A graphic representing the interconnectedness of MDR and language requirements.

Medical Device Implant Cards Under MDR

How the latest changes to language requirements protect patients

This piece is part of Lionbridge's series addressing language challenges under the new medical device regulation (MDR) in the E.U. which applies from May 26, 2021. In this blog, we focus on the requirements for medical device implants.

What is an implant card and why is it important?

Implant Cards (ICs) are a source of truth for patients with permanent or semi-permanent medical devices in their bodies. They help the owner of the device make informed decisions about their healthcare, and they are also critical for healthcare providers.

In an emergency situation in particular, information about a patient's implant is crucial to provide safe, effective care. The cards are generally wallet-sized and can warn about potential interactions with imaging systems, like MRIs, or the likely need for aggressive antibiotics, as in some joint replacements.

What information is required on implant cards?

Current requirements for implantable medical devices or systems cards include symbols based on ISO. This information identifies the patient, provides an informational website and details certain particulars:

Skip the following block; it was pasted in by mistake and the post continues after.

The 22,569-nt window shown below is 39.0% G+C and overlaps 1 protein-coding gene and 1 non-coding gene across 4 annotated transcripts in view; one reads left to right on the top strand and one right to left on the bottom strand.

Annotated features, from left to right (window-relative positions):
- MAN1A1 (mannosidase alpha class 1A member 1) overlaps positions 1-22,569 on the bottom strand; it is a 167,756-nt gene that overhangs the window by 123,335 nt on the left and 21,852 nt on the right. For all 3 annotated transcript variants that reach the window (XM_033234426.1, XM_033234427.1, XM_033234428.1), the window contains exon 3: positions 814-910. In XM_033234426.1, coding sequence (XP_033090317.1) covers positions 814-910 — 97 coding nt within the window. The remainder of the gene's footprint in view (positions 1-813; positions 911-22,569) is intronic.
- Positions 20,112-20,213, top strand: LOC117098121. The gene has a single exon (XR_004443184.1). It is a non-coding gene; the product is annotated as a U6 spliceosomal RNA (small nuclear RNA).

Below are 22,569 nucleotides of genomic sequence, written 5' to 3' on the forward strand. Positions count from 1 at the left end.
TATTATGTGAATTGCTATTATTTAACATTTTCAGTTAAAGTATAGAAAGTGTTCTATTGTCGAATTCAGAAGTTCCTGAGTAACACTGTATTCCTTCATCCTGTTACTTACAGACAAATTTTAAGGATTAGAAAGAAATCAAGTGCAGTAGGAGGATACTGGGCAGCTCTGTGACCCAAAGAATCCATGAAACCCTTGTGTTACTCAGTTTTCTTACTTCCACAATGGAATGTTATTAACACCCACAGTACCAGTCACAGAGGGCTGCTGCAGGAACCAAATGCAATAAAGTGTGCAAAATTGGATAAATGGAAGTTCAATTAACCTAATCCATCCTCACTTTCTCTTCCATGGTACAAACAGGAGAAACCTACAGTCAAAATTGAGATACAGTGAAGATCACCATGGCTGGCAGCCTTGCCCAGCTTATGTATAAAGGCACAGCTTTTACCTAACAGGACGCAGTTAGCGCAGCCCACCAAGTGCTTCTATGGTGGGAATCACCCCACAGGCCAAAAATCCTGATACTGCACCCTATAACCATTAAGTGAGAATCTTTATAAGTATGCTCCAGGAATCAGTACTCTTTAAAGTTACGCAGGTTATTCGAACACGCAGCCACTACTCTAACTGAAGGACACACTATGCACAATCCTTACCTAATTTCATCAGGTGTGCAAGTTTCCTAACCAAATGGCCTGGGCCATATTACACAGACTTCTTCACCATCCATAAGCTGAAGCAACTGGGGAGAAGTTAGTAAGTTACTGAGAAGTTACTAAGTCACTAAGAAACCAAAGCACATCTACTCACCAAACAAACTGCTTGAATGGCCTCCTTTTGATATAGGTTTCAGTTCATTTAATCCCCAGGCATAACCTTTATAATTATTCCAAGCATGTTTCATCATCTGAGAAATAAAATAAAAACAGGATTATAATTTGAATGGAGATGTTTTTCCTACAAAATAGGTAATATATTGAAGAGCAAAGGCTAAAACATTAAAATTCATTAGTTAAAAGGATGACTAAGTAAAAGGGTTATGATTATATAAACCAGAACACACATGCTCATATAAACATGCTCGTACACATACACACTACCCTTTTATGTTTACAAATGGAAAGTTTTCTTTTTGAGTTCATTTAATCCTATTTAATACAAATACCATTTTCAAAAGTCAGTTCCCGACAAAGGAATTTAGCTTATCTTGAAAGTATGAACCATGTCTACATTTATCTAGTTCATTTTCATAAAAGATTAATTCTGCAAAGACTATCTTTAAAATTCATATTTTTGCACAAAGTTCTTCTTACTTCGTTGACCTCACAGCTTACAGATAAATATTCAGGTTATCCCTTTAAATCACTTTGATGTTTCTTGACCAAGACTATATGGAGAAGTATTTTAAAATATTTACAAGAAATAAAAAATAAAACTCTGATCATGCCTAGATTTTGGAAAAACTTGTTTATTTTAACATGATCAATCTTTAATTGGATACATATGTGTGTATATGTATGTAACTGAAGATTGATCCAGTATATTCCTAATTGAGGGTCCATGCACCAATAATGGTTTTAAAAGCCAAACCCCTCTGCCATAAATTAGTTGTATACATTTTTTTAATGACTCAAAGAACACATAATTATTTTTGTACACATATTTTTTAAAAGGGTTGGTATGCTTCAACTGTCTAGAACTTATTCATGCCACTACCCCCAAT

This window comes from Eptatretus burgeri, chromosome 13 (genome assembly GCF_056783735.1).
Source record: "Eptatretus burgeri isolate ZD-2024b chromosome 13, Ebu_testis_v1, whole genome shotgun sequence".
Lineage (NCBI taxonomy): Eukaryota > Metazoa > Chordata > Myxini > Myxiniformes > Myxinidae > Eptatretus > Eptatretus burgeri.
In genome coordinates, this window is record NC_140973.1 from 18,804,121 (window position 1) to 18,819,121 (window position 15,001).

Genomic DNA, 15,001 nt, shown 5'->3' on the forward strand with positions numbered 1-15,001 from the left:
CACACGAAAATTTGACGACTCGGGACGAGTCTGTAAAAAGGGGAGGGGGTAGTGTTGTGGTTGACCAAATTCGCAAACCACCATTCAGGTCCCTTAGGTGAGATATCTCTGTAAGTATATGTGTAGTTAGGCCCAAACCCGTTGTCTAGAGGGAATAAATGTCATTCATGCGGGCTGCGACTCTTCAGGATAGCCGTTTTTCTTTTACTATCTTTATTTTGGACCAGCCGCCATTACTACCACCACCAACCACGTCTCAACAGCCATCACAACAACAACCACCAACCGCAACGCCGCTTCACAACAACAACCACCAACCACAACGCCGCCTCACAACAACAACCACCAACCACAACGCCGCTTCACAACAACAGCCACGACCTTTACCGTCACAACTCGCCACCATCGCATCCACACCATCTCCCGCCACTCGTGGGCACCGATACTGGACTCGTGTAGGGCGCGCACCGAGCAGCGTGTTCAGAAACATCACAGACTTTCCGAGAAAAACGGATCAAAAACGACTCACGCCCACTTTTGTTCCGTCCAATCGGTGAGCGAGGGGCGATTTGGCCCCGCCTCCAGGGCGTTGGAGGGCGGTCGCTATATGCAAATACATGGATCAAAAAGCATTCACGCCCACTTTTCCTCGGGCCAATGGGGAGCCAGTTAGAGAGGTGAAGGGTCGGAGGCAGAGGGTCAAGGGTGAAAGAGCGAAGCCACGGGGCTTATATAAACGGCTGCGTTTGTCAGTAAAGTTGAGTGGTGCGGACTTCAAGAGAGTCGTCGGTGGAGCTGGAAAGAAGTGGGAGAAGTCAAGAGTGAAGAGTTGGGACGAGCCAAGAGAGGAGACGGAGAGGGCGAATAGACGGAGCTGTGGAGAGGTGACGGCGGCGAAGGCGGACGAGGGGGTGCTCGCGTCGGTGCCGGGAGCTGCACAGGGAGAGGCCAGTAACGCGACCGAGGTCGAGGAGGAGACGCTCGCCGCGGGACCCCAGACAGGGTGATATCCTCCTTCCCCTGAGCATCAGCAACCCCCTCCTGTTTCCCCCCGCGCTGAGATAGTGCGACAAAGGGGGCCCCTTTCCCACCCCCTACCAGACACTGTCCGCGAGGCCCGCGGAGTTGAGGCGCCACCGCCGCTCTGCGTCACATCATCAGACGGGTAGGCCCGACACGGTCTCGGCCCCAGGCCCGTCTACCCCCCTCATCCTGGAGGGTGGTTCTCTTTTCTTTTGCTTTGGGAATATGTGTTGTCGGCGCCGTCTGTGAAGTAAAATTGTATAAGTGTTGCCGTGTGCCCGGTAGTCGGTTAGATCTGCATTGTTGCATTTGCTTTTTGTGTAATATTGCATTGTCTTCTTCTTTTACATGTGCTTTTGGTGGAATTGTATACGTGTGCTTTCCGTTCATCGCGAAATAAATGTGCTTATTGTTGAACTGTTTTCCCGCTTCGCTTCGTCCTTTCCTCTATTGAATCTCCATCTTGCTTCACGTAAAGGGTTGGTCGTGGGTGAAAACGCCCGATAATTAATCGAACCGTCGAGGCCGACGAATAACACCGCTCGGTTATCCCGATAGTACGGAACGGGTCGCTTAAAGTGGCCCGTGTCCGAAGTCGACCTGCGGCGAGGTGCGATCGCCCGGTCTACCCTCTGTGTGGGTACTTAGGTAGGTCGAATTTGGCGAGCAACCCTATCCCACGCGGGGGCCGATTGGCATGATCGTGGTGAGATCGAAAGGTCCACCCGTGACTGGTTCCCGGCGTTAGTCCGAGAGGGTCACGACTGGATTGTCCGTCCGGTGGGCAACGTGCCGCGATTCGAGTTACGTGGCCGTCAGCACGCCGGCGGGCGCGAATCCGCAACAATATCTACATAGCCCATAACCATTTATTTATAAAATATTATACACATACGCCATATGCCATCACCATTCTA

• device name
  • serial number
  • lot number
  • unique device identifier (UDI)

Missing from that list of fields with ISO symbols is device type. The new regulations require this addition in the language(s) required by the relevant Member State. This additional information could be provided with a sticker system on preexisting cards or by printing the information on the card itself.

Because manufacturers are required to provide instructions on IC completion, the MDCG recommends including an informative instruction leaflet that explains the symbols and fields. Again, these leaflets are likely needed in multiple languages, as the E.U. has 24 official languages.

A medical provider and consumer exchange a card.

Where are implant cards required?

The E.U., Australia and the U.S. all have some overlapping requirements for implant card information. That means it’s possible to multitask when creating implant cards by simply including the card with the most requirements.

The linguistic burden of the new MDR also impacts these implant cards. In general, the regulation stipulates that the cards be produced in the language of any market where they are distributed.

How can language management simplify business for implant manufacturers?

The range of requirements and languages across geographies create a complex regulatory environment for any medical device manufacturers. Rather than struggle to keep up with changing laws on their own, companies can partner with a knowledgeable LSP like Lionbridge as they make sure their devices are well documented and pass muster for new codes. Get in touch with us today to learn more about how we can help.

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April M. Crehan
April M. Crehan